With its subtle, alluring taste and combination of health benefits, there are many good reasons to embrace this trendy ingredient.

Matcha is a winning ingredient in sweet treats

Matcha—a finely ground, somewhat grassy- tasting, high-quality green tea that is a tasty and healthful ingredient. It has long been hailed as a super drink, believed to have more health benefits than steeped tea. More recently, chefs and bakers have been experimenting with

various ways to incorporate matcha into the world of sweet treats. Hot on the heels of the matcha craze in New York City, matcha is now being used in cheesecakes, custards, cookies and cream fillings sandwiched between thin crêpes or delicate macarons. Some chefs favour greener, sweeter matcha to flavour their goods, with others preferring a darker, more bitter variety. Lucky for us Torontonians, there are many delectable and intriguing options to satisfy all of our matcha cravings.

Green tea goodness to satisfy your sweet tooth


1. Terre et neige

This delectable mousse cake includes layers of semi-sweet brownie, Belgian dark chocolate biscuits, light Madagascar vanilla crémeux and green tea mousse made with premium matcha from Japan. It’s topped with one of Butter Avenue’s signature macarons.


2.Matcha cheesecake

A hybrid Japanese-and North American-style cheesecake, lighter than a typical cheesecake and yet creamier than the Japanese version. Made with matcha and freshly whipped purple azuki (red bean) cream.


3. Tsujiri sundae

Soft-serve matcha ice cream sits atop a layer of crunchy brown Japanese rice, with a thick helping of delicious azuki sauce between them. The sundae is topped with a sakura (cherry blossom) cookie, a chewy shiratama rice ball and a yellow chestnut ball.

4. Matcha latte art

Kyoto matcha is blended with a bamboo whisk until it froths, then added to steamed organic homogenized milk, which provides the ideal balance of creaminess and sweetness to the mild, slightly bitter matcha. Perfection!


5. Matcha macaron

Butter Avenue’s signature Parisian-style macaron comes in several decadent flavours, with the matcha macaron being one of the finest. It’s made with premium matcha from Shizuoka, Japan—an intense, earthy, somewhat stronger matcha than the lighter variety from Kyoto.


6. Matcha pudding

Puddings are very popular in Japan’s convenience stores, and Millie has created a finer version of this treat. The silky matcha pudding has a custard-like texture and a bottom layer of caramel. Dig down on that first bite!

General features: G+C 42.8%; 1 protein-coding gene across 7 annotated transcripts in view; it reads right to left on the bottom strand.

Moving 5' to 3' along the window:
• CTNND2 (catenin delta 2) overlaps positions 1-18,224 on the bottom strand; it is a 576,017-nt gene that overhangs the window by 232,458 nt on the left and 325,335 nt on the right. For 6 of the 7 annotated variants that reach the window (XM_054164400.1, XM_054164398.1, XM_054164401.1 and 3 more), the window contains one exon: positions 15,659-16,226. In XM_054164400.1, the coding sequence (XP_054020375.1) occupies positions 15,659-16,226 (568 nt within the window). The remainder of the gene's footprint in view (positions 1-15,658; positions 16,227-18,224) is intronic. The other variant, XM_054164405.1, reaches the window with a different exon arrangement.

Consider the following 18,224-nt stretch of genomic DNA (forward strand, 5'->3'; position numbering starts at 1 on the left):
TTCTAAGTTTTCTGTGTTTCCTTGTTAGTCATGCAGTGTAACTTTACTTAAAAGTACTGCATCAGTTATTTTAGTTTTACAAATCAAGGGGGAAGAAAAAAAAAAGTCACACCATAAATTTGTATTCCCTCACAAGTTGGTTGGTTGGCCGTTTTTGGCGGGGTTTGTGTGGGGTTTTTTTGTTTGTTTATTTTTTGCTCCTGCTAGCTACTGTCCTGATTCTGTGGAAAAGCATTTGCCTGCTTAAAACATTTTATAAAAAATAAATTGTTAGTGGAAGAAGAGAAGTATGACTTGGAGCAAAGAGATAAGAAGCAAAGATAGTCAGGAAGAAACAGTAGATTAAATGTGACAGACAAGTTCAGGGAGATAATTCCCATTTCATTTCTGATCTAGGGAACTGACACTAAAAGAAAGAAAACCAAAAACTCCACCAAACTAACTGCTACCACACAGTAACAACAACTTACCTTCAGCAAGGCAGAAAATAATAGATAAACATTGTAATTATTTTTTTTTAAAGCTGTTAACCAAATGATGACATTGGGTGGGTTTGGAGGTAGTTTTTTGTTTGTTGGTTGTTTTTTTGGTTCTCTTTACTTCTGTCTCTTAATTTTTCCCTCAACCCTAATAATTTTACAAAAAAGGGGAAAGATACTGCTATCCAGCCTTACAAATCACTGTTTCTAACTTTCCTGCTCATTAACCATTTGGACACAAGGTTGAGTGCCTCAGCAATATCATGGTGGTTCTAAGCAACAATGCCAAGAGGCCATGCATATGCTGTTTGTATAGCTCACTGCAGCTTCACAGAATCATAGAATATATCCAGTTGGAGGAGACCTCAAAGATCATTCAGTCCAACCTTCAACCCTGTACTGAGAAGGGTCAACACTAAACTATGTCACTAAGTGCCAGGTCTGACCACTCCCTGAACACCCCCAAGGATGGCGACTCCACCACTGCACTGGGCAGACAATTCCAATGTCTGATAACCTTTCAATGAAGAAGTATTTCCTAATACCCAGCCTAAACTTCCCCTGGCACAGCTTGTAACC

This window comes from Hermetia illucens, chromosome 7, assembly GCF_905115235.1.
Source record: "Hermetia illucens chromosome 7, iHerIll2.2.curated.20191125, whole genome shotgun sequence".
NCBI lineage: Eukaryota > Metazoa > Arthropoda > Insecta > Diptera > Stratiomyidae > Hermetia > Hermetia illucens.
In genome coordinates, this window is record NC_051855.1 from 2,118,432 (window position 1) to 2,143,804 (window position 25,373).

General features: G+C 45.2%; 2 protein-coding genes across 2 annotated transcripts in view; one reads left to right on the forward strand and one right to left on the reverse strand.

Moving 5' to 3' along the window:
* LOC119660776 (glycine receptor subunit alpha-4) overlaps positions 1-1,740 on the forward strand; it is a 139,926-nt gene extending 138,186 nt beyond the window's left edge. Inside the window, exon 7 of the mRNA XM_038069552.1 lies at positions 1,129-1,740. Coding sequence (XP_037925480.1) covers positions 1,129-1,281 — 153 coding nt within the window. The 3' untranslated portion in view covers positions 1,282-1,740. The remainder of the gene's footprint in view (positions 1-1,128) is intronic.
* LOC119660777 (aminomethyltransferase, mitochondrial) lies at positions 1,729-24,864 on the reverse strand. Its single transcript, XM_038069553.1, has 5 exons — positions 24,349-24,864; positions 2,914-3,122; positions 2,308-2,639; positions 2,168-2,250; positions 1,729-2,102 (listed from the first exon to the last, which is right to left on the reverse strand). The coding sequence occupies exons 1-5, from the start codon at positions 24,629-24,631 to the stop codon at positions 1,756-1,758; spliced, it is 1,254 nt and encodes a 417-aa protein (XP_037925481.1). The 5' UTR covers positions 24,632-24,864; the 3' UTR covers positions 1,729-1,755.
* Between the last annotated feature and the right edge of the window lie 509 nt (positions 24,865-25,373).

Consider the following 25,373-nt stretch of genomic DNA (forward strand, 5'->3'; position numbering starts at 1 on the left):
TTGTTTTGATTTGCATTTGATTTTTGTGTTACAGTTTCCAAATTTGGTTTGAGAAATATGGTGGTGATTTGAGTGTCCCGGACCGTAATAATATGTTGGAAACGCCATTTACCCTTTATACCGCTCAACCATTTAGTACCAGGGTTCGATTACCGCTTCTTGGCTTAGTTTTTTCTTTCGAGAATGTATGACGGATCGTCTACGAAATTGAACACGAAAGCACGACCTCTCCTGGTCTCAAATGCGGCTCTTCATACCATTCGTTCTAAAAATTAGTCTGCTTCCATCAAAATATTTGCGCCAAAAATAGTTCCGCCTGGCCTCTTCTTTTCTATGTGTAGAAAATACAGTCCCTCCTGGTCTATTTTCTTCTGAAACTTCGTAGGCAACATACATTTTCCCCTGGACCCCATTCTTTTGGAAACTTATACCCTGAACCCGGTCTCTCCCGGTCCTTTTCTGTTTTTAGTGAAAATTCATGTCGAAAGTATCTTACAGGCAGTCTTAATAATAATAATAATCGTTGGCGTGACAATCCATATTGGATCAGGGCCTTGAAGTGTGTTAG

7. Matcha cookies

Matcha-flavoured cookies? You’d better believe it! This is a cookie that’s not too sweet, with a gorgeous dark green colour—and delicate bits of white chocolate that add a few little hints of sugar. Yes, please!


8. Crêpe cake

Matcha-infused cream is layered between paper-thin Japanese-style crêpes, so light that you may be fooled into believing you are eating a cloud! Sold by the slice or as a full cake.


9. Matcha cream puff

Pastry surrounds this beautifully marbled white-and-green cream puff, which combines 1⁄3 white cream with 2⁄3 matcha cream—a ratio that really brings out the flavour of the matcha.


10. Matcha roll cake

Fluffy sponge cake made with organic free-range eggs, organic wheat flour, Kyoto matcha, whipped cream and azuki red bean filling. The result is delicate and so, so good.

Plenty of health benefits

Matcha tea plants are shaded before harvest, a process which triggers the growth of leaves with better flavour and texture. The high-quality, chlorophyll-rich leaves are then hand-picked, steamed, dried and stone-ground into a fine powder for you to enjoy. The resulting drink contains less caffeine than coffee, is rich in antioxidants, contains vitamins and minerals, is believed to fight aging and gives your metabolism a boost. There are many grades and qualities of matcha, so do your research before buying.




1. 5. Butter Avenue Patisserie & Café

Owned and operated by siblings Tina and Calvin, who don’t leave any detail to chance, Butter Avenue is a blend of Japanese and Scandinavian concepts. Selected as one of Toronto’s “best bakeries” by Toronto Life in 2015.


Queen & Spadina location: 477 Queen St. W. | 416-815-8686
OPEN: Tue–Thu 11 am–8 pm • Fri–Sat 11 am–10 pm • Sun 11 am–7 pm • Mon Closed

Yonge & Lawrence location: 3467 Yonge St. | 647-341-8686
OPEN: Tue–Thu 11 am–7 pm • Fri–Sat 11 am–9 pm • Sun 11 am–6 pm • Mon Closed

2.6.8. Millie Patisserie & Creamery

Proudly serving Toronto’s first Japanese crêpes and parfaits, with a focus on market-fresh ingredients and making everything in-house. Millie Patisserie also offers a fine selection of teas.

12 Oxley St., Unit 101 | 416-596-0063
OPEN: Mon–Sat 12 pm–8 pm • Sun 12 pm–6 pm

3.9. Tsujiri

Tsujiri is a Japanese tea brand that was founded in Kyoto in 1860. Tsujiri Toronto is the brand’s first North American location, specializing in various matcha drinks and sweets. Menu items feature one, two or three tea leaves to indicate their “matcha intensity.”

147 Dundas St. W. | 647-351-7899

OPEN: Daily 11 am– 10 pm


4.7.10. Neo Coffee Bar

At Neo Coffee Bar, owners Bruce and Masashi have created a “new kind of coffee community,” a place where they can “relate to people through food.” Passionate coffee consumers will feel at home here.


161 Frederick St., Unit 100 | 647-348-8811

OPEN: Mon–Fri 7 am–7 pm • Sat–Sun 8 am–5 pm